It is through the power provided by the information that we gain in our exploration that drives us onward. Our efforts to better know this world should never end, for to do so puts an end to our existence. We have come to know God through our searches; and through our searches our knowledge of God, His role in our lives, and our role in this world becomes stronger. That is the ultimate power of information.

Truth In Labeling

This is the message I presented on the 4th Sunday after the Epiphany, 30 January 2000, at Walker Valley UMC. The Scriptures were Deuteronomy 18: 15 – 20, 1 Corinthians 8:1 -13, and Mark 1: 21 – 28


The Scriptures for this week come at what I think is an interesting time. Last Tuesday, the Iowa caucuses were held and this coming Tuesday the New Hampshire primary will be held; the long-awaited campaign for the President of the United States 2000 will finally have arrived. Though I am not sure that this campaign did not start shortly after the completion of the election in 1996.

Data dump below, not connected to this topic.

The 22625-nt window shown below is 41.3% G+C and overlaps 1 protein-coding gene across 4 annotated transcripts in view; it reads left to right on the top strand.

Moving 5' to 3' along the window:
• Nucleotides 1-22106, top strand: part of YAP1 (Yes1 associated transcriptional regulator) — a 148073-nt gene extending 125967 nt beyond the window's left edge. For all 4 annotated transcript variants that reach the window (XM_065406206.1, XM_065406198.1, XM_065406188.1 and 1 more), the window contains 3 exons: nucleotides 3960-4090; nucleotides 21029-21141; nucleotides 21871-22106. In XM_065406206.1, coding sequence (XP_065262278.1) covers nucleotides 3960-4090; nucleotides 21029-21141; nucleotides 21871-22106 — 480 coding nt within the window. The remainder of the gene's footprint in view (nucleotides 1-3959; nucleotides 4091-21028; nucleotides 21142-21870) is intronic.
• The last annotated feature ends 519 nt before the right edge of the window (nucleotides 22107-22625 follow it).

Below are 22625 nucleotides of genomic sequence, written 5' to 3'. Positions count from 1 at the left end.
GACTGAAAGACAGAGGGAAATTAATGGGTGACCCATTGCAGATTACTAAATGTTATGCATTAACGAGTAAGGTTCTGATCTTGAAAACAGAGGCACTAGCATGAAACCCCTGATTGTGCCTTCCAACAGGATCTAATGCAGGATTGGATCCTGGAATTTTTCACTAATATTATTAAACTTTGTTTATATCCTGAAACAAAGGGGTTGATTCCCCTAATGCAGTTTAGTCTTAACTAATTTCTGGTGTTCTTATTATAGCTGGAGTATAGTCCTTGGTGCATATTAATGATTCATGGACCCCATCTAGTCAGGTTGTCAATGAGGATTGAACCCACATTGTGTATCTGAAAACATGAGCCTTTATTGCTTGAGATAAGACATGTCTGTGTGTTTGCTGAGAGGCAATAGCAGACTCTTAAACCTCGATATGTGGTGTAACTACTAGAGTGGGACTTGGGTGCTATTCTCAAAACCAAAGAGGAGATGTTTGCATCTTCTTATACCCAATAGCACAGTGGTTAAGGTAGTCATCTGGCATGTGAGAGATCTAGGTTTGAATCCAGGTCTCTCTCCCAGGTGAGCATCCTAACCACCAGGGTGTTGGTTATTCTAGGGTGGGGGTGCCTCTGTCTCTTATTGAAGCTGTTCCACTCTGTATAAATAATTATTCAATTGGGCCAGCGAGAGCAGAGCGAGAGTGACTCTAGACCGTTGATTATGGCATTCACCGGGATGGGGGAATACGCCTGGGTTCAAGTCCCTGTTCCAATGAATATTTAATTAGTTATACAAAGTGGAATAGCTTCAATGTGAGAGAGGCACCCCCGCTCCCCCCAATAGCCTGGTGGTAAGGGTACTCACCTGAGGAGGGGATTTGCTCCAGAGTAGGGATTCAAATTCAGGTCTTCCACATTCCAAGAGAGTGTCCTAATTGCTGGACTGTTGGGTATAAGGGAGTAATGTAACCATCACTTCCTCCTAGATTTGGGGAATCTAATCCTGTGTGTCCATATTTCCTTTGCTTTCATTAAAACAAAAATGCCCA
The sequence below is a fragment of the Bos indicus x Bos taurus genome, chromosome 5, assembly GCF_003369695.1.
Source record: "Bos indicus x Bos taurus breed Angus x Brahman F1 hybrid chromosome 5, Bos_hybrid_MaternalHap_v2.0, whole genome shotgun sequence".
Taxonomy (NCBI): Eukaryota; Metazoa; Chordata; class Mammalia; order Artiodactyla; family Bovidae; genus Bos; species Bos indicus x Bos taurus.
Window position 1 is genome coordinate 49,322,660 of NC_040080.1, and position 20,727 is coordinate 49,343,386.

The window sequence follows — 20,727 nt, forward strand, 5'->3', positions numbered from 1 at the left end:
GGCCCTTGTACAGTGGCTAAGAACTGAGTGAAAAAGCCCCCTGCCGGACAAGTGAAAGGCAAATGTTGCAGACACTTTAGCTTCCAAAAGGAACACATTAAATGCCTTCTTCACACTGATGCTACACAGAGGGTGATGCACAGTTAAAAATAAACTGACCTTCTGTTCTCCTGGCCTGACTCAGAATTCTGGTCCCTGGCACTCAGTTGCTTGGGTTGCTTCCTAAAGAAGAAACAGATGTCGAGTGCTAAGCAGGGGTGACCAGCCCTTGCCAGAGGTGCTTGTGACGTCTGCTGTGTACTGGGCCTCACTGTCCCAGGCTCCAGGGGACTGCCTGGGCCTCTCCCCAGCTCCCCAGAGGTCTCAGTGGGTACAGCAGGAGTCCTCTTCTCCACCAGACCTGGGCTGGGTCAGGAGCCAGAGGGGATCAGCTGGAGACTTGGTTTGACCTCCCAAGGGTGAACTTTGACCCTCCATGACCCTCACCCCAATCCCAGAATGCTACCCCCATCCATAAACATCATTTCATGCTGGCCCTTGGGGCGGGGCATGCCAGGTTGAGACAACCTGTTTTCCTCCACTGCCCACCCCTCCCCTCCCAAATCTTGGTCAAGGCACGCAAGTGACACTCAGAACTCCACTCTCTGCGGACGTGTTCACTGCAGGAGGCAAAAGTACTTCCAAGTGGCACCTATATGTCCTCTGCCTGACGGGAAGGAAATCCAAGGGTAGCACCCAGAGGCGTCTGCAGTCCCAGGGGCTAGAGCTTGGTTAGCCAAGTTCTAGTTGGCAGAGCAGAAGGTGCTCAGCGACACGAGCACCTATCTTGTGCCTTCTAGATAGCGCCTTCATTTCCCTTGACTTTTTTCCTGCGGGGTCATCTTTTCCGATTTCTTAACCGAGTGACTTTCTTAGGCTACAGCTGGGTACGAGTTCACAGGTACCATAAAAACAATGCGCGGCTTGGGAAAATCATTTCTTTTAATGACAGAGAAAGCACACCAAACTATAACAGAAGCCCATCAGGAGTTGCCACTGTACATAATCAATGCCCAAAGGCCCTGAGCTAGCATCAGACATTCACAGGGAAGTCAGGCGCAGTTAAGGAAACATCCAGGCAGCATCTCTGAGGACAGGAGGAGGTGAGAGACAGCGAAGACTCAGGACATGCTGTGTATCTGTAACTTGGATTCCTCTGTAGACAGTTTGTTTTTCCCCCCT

Now, for all the complaining about the system and how we choose our leaders, it still comes down to the fact that our system of electing leaders through essentially a popular vote has lasted over 200 years and that countries who have tried similar approaches have failed. And without belaboring the point, let me add that if you have the chance to vote and you do not use that chance, then you really can’t complain about the outcome of the election.

The main point that I saw in the Scriptures for today was about leadership. The one thing that disturbs me about the election process is that leaders today will not take difficult stands. One definition of a professional is one who does things even when they do not feel like them. In other words, a professional is not blown about by the winds of the moment. Professionals stay focused on the successful accomplishment of their mission, and do the difficult things.